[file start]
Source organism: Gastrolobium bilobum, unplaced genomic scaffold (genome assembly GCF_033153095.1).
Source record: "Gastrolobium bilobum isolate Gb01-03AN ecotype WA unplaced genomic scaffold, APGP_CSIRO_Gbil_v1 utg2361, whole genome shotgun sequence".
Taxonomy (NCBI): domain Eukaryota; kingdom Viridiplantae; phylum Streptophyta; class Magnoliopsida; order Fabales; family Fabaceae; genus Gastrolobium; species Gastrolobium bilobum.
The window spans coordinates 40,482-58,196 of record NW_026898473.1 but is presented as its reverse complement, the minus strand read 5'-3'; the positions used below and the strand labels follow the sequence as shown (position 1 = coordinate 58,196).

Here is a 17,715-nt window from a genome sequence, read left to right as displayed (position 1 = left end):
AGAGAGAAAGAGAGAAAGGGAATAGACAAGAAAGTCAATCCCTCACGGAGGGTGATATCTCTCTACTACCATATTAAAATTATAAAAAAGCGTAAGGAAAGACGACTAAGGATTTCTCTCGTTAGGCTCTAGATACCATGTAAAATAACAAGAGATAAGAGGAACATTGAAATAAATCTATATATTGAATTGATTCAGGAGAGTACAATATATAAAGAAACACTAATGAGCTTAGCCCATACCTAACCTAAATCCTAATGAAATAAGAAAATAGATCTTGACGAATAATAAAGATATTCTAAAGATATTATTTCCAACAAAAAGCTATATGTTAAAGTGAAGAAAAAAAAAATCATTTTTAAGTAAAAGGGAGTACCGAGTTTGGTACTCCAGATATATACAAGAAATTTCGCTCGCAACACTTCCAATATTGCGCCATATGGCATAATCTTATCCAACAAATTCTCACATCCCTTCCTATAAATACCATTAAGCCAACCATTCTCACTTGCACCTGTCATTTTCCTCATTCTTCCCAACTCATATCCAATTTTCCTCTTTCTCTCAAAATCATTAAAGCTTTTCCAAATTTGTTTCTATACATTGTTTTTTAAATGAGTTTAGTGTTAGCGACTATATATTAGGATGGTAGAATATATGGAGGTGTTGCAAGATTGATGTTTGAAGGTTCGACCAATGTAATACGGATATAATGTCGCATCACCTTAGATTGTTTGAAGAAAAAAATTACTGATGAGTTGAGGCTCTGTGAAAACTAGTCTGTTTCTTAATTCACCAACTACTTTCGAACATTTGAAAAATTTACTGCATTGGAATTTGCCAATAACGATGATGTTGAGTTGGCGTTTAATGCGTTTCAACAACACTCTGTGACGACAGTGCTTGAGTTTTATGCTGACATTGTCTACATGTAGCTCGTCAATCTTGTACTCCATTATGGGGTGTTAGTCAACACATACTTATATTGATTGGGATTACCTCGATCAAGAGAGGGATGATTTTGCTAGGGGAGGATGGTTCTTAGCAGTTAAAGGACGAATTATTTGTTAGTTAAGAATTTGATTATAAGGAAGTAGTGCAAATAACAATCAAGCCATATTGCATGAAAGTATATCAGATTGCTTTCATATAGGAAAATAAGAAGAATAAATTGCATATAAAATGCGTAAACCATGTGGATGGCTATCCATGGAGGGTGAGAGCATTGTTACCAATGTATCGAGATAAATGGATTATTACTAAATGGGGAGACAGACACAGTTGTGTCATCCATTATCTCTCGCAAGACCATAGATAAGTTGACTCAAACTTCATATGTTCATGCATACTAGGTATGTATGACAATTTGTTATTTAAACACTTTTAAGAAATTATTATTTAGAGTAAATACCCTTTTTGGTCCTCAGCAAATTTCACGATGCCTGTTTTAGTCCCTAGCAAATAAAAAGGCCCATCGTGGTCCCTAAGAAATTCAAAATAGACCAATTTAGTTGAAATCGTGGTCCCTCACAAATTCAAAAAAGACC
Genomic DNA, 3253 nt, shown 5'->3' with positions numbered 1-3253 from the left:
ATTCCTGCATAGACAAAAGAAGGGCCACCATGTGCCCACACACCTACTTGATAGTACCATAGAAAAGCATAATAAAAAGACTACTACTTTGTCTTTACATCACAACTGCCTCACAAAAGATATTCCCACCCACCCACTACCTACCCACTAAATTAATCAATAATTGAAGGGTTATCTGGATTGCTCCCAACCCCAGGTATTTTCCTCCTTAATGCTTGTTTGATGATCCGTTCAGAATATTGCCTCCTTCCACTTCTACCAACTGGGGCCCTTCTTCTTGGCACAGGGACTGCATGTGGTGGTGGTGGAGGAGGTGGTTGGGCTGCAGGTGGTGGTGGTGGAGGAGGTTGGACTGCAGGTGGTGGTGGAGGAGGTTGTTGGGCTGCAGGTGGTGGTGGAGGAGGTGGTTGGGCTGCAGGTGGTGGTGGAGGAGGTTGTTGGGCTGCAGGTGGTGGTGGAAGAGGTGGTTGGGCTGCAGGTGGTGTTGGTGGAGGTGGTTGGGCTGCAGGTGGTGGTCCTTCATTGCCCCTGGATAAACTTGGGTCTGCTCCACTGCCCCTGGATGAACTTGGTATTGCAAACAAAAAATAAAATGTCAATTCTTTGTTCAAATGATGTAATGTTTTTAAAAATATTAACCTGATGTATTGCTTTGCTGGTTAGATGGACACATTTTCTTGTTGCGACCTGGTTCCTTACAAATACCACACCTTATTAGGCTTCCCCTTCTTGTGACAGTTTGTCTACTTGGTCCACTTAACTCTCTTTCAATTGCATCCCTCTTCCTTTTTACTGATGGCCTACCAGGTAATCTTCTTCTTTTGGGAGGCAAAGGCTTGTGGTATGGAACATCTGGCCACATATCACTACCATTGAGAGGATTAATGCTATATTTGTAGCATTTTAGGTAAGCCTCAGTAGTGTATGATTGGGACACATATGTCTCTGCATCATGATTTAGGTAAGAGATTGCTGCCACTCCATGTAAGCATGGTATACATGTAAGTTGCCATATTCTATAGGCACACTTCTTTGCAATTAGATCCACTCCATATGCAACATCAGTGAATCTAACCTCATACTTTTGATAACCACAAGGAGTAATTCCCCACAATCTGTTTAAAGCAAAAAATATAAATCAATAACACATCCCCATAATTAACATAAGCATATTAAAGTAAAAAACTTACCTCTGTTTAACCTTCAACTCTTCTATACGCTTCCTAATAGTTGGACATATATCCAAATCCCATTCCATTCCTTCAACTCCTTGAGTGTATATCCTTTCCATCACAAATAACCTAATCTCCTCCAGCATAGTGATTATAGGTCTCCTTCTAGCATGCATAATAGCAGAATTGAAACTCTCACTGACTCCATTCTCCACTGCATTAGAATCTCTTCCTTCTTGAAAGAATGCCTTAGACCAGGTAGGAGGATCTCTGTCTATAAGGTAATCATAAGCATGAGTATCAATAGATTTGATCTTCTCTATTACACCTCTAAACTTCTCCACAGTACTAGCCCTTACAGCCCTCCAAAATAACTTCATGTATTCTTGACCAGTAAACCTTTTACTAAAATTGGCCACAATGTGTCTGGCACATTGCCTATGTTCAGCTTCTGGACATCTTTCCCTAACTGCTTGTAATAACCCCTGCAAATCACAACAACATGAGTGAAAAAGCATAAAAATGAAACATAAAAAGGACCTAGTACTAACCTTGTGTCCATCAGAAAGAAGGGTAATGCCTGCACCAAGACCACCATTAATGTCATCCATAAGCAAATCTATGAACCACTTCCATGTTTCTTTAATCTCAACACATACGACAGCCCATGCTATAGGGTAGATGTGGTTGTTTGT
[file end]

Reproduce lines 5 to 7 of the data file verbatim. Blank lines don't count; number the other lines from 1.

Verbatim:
Here is a 17,715-nt window from a genome sequence, read left to right as displayed (position 1 = left end):
AGAGAGAAAGAGAGAAAGGGAATAGACAAGAAAGTCAATCCCTCACGGAGGGTGATATCTCTCTACTACCATATTAAAATTATAAAAAAGCGTAAGGAAAGACGACTAAGGATTTCTCTCGTTAGGCTCTAGATACCATGTAAAATAACAAGAGATAAGAGGAACATTGAAATAAATCTATATATTGAATTGATTCAGGAGAGTACAATATATAAAGAAACACTAATGAGCTTAGCCCATACCTAACCTAAATCCTAATGAAATAAGAAAATAGATCTTGACGAATAATAAAGATATTCTAAAGATATTATTTCCAACAAAAAGCTATATGTTAAAGTGAAGAAAAAAAAAATCATTTTTAAGTAAAAGGGAGTACCGAGTTTGGTACTCCAGATATATACAAGAAATTTCGCTCGCAACACTTCCAATATTGCGCCATATGGCATAATCTTATCCAACAAATTCTCACATCCCTTCCTATAAATACCATTAAGCCAACCATTCTCACTTGCACCTGTCATTTTCCTCATTCTTCCCAACTCATATCCAATTTTCCTCTTTCTCTCAAAATCATTAAAGCTTTTCCAAATTTGTTTCTATACATTGTTTTTTAAATGAGTTTAGTGTTAGCGACTATATATTAGGATGGTAGAATATATGGAGGTGTTGCAAGATTGATGTTTGAAGGTTCGACCAATGTAATACGGATATAATGTCGCATCACCTTAGATTGTTTGAAGAAAAAAATTACTGATGAGTTGAGGCTCTGTGAAAACTAGTCTGTTTCTTAATTCACCAACTACTTTCGAACATTTGAAAAATTTACTGCATTGGAATTTGCCAATAACGATGATGTTGAGTTGGCGTTTAATGCGTTTCAACAACACTCTGTGACGACAGTGCTTGAGTTTTATGCTGACATTGTCTACATGTAGCTCGTCAATCTTGTACTCCATTATGGGGTGTTAGTCAACACATACTTATATTGATTGGGATTACCTCGATCAAGAGAGGGATGATTTTGCTAGGGGAGGATGGTTCTTAGCAGTTAAAGGACGAATTATTTGTTAGTTAAGAATTTGATTATAAGGAAGTAGTGCAAATAACAATCAAGCCATATTGCATGAAAGTATATCAGATTGCTTTCATATAGGAAAATAAGAAGAATAAATTGCATATAAAATGCGTAAACCATGTGGATGGCTATCCATGGAGGGTGAGAGCATTGTTACCAATGTATCGAGATAAATGGATTATTACTAAATGGGGAGACAGACACAGTTGTGTCATCCATTATCTCTCGCAAGACCATAGATAAGTTGACTCAAACTTCATATGTTCATGCATACTAGGTATGTATGACAATTTGTTATTTAAACACTTTTAAGAAATTATTATTTAGAGTAAATACCCTTTTTGGTCCTCAGCAAATTTCACGATGCCTGTTTTAGTCCCTAGCAAATAAAAAGGCCCATCGTGGTCCCTAAGAAATTCAAAATAGACCAATTTAGTTGAAATCGTGGTCCCTCACAAATTCAAAAAAGACC
Genomic DNA, 3253 nt, shown 5'->3' with positions numbered 1-3253 from the left: